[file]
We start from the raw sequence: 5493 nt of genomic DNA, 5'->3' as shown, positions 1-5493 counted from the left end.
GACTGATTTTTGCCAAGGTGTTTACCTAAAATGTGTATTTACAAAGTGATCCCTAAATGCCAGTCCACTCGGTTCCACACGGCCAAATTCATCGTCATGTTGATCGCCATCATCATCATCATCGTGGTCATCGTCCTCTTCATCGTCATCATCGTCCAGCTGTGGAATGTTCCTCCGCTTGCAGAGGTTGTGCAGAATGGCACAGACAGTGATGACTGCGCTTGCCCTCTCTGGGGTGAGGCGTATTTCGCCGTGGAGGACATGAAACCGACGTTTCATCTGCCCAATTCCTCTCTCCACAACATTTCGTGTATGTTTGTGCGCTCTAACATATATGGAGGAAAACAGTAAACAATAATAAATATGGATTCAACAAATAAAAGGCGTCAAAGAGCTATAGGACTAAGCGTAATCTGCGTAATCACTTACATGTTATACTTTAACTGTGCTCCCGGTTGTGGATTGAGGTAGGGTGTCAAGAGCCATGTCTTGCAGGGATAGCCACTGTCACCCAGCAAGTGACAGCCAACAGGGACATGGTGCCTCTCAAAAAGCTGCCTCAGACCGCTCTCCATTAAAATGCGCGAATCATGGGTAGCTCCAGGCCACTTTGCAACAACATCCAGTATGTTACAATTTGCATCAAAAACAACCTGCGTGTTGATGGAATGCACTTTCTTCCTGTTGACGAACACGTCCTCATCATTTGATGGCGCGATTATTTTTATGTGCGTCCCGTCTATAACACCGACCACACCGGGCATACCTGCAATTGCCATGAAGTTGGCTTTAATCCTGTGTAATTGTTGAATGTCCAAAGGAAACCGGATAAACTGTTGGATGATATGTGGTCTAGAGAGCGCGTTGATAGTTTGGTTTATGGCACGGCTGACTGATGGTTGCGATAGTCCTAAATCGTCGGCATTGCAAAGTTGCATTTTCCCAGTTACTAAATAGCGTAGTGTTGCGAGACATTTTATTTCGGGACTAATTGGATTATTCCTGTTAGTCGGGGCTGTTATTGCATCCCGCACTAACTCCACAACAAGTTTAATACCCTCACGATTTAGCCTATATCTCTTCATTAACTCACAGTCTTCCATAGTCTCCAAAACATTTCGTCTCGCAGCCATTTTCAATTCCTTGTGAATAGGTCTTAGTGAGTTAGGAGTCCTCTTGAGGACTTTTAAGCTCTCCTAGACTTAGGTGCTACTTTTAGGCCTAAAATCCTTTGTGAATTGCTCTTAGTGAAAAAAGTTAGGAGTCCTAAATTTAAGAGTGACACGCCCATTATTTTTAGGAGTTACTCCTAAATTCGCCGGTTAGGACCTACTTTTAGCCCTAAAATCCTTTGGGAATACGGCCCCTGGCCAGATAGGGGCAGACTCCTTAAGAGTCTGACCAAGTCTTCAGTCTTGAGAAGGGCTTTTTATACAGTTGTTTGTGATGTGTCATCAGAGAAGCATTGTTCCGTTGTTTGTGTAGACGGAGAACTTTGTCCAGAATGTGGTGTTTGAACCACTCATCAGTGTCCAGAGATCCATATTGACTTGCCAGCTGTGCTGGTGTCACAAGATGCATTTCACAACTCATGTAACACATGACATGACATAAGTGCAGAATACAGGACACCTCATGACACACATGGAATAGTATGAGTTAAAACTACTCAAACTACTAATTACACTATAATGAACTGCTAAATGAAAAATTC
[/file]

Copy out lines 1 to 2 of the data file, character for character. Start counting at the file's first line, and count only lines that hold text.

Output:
We start from the raw sequence: 5493 nt of genomic DNA, 5'->3' as shown, positions 1-5493 counted from the left end.
GACTGATTTTTGCCAAGGTGTTTACCTAAAATGTGTATTTACAAAGTGATCCCTAAATGCCAGTCCACTCGGTTCCACACGGCCAAATTCATCGTCATGTTGATCGCCATCATCATCATCATCGTGGTCATCGTCCTCTTCATCGTCATCATCGTCCAGCTGTGGAATGTTCCTCCGCTTGCAGAGGTTGTGCAGAATGGCACAGACAGTGATGACTGCGCTTGCCCTCTCTGGGGTGAGGCGTATTTCGCCGTGGAGGACATGAAACCGACGTTTCATCTGCCCAATTCCTCTCTCCACAACATTTCGTGTATGTTTGTGCGCTCTAACATATATGGAGGAAAACAGTAAACAATAATAAATATGGATTCAACAAATAAAAGGCGTCAAAGAGCTATAGGACTAAGCGTAATCTGCGTAATCACTTACATGTTATACTTTAACTGTGCTCCCGGTTGTGGATTGAGGTAGGGTGTCAAGAGCCATGTCTTGCAGGGATAGCCACTGTCACCCAGCAAGTGACAGCCAACAGGGACATGGTGCCTCTCAAAAAGCTGCCTCAGACCGCTCTCCATTAAAATGCGCGAATCATGGGTAGCTCCAGGCCACTTTGCAACAACATCCAGTATGTTACAATTTGCATCAAAAACAACCTGCGTGTTGATGGAATGCACTTTCTTCCTGTTGACGAACACGTCCTCATCATTTGATGGCGCGATTATTTTTATGTGCGTCCCGTCTATAACACCGACCACACCGGGCATACCTGCAATTGCCATGAAGTTGGCTTTAATCCTGTGTAATTGTTGAATGTCCAAAGGAAACCGGATAAACTGTTGGATGATATGTGGTCTAGAGAGCGCGTTGATAGTTTGGTTTATGGCACGGCTGACTGATGGTTGCGATAGTCCTAAATCGTCGGCATTGCAAAGTTGCATTTTCCCAGTTACTAAATAGCGTAGTGTTGCGAGACATTTTATTTCGGGACTAATTGGATTATTCCTGTTAGTCGGGGCTGTTATTGCATCCCGCACTAACTCCACAACAAGTTTAATACCCTCACGATTTAGCCTATATCTCTTCATTAACTCACAGTCTTCCATAGTCTCCAAAACATTTCGTCTCGCAGCCATTTTCAATTCCTTGTGAATAGGTCTTAGTGAGTTAGGAGTCCTCTTGAGGACTTTTAAGCTCTCCTAGACTTAGGTGCTACTTTTAGGCCTAAAATCCTTTGTGAATTGCTCTTAGTGAAAAAAGTTAGGAGTCCTAAATTTAAGAGTGACACGCCCATTATTTTTAGGAGTTACTCCTAAATTCGCCGGTTAGGACCTACTTTTAGCCCTAAAATCCTTTGGGAATACGGCCCCTGGCCAGATAGGGGCAGACTCCTTAAGAGTCTGACCAAGTCTTCAGTCTTGAGAAGGGCTTTTTATACAGTTGTTTGTGATGTGTCATCAGAGAAGCATTGTTCCGTTGTTTGTGTAGACGGAGAACTTTGTCCAGAATGTGGTGTTTGAACCACTCATCAGTGTCCAGAGATCCATATTGACTTGCCAGCTGTGCTGGTGTCACAAGATGCATTTCACAACTCATGTAACACATGACATGACATAAGTGCAGAATACAGGACACCTCATGACACACATGGAATAGTATGAGTTAAAACTACTCAAACTACTAATTACACTATAATGAACTGCTAAATGAAAAATTC